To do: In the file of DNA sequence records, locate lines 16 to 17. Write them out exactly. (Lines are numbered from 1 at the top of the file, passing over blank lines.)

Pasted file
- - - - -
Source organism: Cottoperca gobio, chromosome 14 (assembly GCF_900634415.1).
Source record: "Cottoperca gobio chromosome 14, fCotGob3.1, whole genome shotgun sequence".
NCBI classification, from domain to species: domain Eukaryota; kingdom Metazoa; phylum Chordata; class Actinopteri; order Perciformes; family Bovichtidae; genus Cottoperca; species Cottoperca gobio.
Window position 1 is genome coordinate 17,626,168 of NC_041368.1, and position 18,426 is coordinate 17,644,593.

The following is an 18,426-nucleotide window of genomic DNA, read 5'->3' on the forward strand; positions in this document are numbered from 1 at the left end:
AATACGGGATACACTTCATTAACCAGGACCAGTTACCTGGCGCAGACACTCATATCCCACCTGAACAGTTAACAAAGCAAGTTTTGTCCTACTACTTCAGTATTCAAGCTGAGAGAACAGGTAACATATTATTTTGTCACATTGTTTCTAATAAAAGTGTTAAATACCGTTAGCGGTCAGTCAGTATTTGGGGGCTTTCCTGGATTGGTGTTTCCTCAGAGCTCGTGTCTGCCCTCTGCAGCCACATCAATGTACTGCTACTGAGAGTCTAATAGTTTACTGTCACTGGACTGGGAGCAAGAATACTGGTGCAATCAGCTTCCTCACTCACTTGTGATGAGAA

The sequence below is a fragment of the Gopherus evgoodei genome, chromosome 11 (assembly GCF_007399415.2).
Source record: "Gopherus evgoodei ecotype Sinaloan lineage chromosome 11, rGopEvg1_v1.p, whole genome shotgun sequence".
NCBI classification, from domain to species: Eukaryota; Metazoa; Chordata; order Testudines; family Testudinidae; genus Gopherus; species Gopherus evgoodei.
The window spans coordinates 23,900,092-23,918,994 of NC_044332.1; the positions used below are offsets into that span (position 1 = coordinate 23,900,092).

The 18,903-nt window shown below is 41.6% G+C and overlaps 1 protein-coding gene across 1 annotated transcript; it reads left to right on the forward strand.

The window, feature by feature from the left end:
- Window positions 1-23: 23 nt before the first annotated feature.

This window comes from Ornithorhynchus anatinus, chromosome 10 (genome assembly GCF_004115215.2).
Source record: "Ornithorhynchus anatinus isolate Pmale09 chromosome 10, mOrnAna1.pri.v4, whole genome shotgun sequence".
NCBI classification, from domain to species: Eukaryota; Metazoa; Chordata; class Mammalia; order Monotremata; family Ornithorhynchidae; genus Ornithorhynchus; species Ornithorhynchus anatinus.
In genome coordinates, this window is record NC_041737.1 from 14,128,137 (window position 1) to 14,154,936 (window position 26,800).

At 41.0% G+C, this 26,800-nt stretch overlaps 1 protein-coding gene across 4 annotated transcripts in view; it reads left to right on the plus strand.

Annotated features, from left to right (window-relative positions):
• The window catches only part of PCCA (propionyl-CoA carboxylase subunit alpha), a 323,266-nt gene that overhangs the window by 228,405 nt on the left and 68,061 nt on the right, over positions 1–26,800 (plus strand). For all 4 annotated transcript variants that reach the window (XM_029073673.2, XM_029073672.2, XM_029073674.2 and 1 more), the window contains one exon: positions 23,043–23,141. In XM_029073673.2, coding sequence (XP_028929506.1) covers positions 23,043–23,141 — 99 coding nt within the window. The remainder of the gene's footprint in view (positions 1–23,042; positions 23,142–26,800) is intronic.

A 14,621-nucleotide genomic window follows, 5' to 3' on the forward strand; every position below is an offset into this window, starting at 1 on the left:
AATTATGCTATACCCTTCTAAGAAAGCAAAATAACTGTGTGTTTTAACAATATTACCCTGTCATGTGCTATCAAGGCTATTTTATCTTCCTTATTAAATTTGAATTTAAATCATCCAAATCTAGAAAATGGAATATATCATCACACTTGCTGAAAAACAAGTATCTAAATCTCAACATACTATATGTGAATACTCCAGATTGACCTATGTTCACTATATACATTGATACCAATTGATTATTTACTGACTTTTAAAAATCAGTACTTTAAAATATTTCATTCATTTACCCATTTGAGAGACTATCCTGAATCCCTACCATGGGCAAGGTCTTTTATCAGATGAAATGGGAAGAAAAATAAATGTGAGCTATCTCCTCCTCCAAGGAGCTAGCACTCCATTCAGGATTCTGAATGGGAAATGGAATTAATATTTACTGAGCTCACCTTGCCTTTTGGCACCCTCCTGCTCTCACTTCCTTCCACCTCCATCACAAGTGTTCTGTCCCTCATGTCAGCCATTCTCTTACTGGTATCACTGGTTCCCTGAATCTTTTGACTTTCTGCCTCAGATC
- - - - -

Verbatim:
NCBI classification, from domain to species: Eukaryota; Metazoa; Chordata; class Mammalia; order Monotremata; family Ornithorhynchidae; genus Ornithorhynchus; species Ornithorhynchus anatinus.
In genome coordinates, this window is record NC_041737.1 from 14,128,137 (window position 1) to 14,154,936 (window position 26,800).